“Frozen River:” The cold hard truth of smuggling

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Review By Sandra Hale Schulman
News From Indian Country 9-08

This stunning film, written and directed by Courtney Hunt, has already earned awards and accolades from Sundance and major critics. The power of the film is it’s raw simplicity and brutally honest look at the story of Ray Eddy, an upstate New York trailer mom who is lured into the world of illegal immigrant smuggling.

She meets Lila, a Mohawk girl who lives on a reservation that straddles the U.S.-Canadian border. Broke after her husband takes off with the down payment for their new doublewide, Ray reluctantly teams up with Lila, a smuggle. The two begin making runs across the frozen St. Lawrence River carrying illegal Chinese and Pakistani immigrants in the trunk of Ray’s Dodge Spirit.

“I wrote this film after learning about women smugglers at the border of New York State and Canada who drive their cars across the frozen St. Lawrence River to make money to support their kids,” says director Hunt. “The risk involved compelled me to write a story, not only about smuggling at the northern border, but also about what life circumstances would lead someone to take such chances. What I discovered was that a mother’s instinct to protect her children is more powerful than any cultural, political or economic boundary line. Melissa Leo (Ray) and Misty Upham (Lila) embodied the unheralded struggle of single mothers of all ethnicities who are living on the edge.”


Shot in 24 days, in sub-zero weather in Plattsburgh, New York, with a bare-bones budget, the production of “Frozen River” depended on many things going right. Weather was a constant factor and the crew endured fierce cold and night shoots to get the footage.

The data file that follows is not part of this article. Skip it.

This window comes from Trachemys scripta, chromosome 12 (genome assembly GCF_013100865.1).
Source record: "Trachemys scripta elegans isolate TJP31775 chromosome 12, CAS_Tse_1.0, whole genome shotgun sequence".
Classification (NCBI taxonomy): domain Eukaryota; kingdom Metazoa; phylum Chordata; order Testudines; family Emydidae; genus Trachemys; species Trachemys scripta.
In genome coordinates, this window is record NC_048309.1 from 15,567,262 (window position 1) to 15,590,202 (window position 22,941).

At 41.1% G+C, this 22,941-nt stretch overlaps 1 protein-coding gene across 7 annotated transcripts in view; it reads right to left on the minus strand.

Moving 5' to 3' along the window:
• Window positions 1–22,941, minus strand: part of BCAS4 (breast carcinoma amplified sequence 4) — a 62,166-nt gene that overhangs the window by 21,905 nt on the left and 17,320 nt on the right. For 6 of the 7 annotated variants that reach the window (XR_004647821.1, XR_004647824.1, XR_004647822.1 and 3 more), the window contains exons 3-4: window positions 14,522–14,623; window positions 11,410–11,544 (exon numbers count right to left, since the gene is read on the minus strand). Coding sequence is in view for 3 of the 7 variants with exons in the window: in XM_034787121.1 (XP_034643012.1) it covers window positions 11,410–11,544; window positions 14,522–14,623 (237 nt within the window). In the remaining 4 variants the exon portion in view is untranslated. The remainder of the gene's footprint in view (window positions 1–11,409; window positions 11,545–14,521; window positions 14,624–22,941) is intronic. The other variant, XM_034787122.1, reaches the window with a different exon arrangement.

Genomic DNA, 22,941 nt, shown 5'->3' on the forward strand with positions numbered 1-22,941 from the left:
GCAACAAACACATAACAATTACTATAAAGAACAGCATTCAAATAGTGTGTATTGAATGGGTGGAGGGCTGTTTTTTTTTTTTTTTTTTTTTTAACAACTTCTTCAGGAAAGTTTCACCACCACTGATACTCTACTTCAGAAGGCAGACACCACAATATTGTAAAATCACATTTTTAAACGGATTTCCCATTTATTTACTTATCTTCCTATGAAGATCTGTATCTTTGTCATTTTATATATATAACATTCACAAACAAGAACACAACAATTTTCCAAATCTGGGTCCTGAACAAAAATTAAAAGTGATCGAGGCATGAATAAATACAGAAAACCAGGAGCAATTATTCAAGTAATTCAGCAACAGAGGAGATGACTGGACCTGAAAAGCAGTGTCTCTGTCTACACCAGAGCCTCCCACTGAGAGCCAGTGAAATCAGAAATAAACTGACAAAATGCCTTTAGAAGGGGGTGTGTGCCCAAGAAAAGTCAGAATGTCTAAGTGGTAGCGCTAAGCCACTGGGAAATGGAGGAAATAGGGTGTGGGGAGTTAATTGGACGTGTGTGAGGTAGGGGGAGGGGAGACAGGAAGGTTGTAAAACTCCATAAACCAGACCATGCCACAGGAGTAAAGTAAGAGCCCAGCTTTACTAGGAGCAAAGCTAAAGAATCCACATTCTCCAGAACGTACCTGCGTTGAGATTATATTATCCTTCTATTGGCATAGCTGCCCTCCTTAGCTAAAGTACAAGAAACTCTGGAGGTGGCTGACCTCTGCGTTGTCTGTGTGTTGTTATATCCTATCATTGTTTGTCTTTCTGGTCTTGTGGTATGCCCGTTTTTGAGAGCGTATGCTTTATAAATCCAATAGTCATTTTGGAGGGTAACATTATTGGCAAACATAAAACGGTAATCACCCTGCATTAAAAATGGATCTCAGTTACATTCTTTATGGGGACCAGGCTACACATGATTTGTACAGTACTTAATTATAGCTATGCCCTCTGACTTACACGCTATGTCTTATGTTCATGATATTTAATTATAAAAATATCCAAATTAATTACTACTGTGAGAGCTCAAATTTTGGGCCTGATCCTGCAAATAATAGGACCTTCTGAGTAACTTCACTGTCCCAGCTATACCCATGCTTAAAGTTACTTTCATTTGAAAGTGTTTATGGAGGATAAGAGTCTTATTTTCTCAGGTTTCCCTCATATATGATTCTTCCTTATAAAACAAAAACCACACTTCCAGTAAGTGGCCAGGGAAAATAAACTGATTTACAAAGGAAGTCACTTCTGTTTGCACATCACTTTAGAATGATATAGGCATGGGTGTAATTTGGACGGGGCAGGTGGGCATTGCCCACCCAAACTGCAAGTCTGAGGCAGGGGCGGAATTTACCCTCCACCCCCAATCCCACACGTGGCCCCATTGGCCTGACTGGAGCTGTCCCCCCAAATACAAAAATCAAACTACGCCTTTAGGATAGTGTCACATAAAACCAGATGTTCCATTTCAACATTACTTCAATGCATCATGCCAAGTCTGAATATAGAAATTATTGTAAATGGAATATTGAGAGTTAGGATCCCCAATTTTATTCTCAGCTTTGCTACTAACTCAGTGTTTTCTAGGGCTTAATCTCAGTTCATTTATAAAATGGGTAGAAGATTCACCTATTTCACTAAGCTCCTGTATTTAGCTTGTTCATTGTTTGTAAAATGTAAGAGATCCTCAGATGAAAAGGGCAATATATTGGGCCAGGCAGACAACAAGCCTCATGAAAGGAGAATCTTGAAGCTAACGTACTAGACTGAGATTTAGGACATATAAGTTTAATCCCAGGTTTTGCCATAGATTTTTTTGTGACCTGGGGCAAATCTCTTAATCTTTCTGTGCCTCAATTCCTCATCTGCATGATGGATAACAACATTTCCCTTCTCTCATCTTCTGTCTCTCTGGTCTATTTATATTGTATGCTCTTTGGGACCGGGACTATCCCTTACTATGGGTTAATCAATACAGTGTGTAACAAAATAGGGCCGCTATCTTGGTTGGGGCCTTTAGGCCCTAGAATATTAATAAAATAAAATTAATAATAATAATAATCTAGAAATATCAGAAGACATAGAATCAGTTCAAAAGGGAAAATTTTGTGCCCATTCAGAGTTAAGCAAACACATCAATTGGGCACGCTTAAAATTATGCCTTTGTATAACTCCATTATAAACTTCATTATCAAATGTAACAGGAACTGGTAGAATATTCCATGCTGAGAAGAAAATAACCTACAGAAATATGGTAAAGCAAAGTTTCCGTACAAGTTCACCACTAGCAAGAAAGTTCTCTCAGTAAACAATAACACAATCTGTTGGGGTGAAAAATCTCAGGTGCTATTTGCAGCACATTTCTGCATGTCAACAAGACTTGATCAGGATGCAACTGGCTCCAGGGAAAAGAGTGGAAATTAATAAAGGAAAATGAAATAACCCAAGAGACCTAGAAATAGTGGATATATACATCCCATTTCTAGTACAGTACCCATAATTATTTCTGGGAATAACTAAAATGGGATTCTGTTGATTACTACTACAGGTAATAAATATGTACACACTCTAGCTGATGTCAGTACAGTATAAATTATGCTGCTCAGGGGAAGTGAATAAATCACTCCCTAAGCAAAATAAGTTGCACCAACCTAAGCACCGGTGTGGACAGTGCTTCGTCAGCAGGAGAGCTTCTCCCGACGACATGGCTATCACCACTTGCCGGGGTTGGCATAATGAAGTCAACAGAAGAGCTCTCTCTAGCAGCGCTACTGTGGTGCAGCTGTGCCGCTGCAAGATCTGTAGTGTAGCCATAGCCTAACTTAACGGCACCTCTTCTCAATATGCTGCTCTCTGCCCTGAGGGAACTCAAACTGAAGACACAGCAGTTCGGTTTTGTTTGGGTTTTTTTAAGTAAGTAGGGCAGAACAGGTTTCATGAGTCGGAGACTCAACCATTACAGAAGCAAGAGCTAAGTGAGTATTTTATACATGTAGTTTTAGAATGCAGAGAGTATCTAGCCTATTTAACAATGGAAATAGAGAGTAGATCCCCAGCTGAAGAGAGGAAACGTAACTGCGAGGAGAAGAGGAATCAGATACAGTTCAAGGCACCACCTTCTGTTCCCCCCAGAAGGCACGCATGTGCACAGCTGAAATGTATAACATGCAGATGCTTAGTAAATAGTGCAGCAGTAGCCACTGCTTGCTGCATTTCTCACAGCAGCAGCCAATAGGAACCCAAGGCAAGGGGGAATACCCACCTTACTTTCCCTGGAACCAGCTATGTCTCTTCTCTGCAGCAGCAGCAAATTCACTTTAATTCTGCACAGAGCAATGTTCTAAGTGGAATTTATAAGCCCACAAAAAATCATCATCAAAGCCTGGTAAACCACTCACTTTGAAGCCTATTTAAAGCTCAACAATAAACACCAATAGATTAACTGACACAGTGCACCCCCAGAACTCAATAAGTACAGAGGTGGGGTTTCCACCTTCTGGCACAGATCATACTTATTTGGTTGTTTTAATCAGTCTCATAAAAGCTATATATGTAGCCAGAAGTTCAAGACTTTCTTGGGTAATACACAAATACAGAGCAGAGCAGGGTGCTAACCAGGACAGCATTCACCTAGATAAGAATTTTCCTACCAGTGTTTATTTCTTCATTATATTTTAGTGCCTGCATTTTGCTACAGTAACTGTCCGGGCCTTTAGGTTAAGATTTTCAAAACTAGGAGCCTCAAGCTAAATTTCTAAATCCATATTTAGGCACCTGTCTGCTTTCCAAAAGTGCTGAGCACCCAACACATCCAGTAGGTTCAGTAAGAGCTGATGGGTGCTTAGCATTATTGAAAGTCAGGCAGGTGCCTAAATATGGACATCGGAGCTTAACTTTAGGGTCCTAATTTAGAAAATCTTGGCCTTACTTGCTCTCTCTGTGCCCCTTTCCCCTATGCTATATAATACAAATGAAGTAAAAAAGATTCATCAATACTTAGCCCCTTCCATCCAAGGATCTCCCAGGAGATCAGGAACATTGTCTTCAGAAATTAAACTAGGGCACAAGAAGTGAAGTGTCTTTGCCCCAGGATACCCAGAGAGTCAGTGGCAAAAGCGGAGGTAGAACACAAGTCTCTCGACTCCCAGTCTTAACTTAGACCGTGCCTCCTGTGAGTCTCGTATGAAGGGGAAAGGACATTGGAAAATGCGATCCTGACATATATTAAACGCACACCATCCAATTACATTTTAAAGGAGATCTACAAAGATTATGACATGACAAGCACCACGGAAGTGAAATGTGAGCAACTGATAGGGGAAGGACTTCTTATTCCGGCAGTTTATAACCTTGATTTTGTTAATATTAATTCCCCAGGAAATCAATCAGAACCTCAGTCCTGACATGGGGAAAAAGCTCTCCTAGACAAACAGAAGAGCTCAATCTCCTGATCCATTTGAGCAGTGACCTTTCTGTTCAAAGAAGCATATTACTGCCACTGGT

The actors, Hunt says, many of whom were first timers, showed commitment on the level of professionals and the professionals, especially Melissa Leo, led them with generosity of spirit and great skill. The other enormous factor was the participation of the people of Plattsburgh, New York, who supported the crew in a thousand ways and gave “Frozen River” a home.

New York Times critic Stephen Holden says, “Venturing deep into the trenches where hard-working Americans struggle to put food on the table, Courtney Hunt’s somber film “Frozen River” evokes a perfect storm of present-day woes: illegal immigration, ethnic tension, depressed real estate, high gas prices and dire poverty.

As a working actor for more than 20 years, Melissa Leo is most widely known for her brilliant portrayal of Detective Kay Howard on “Homicide: Life On The Streets.”

Among her other roles: “The Young Riders,” “The “L” Word,” “21 Grams,” “Three Burials Of Melquiades Estrada And Hollywood Dreams.”

Lila is played by Misty Upham, born in Kallispell, Montana, and grew up in south Seattle. She began her career at the age of thirteen when she joined a community theater group, Red Eagle Soaring. What began as a summer workshop soon turned into a full-time job. By the age of fourteen she was writing and directing short skits and performing on tours throughout the northwest. In the next four years she would be accepted to several Seattle theater companies, all while attending high school.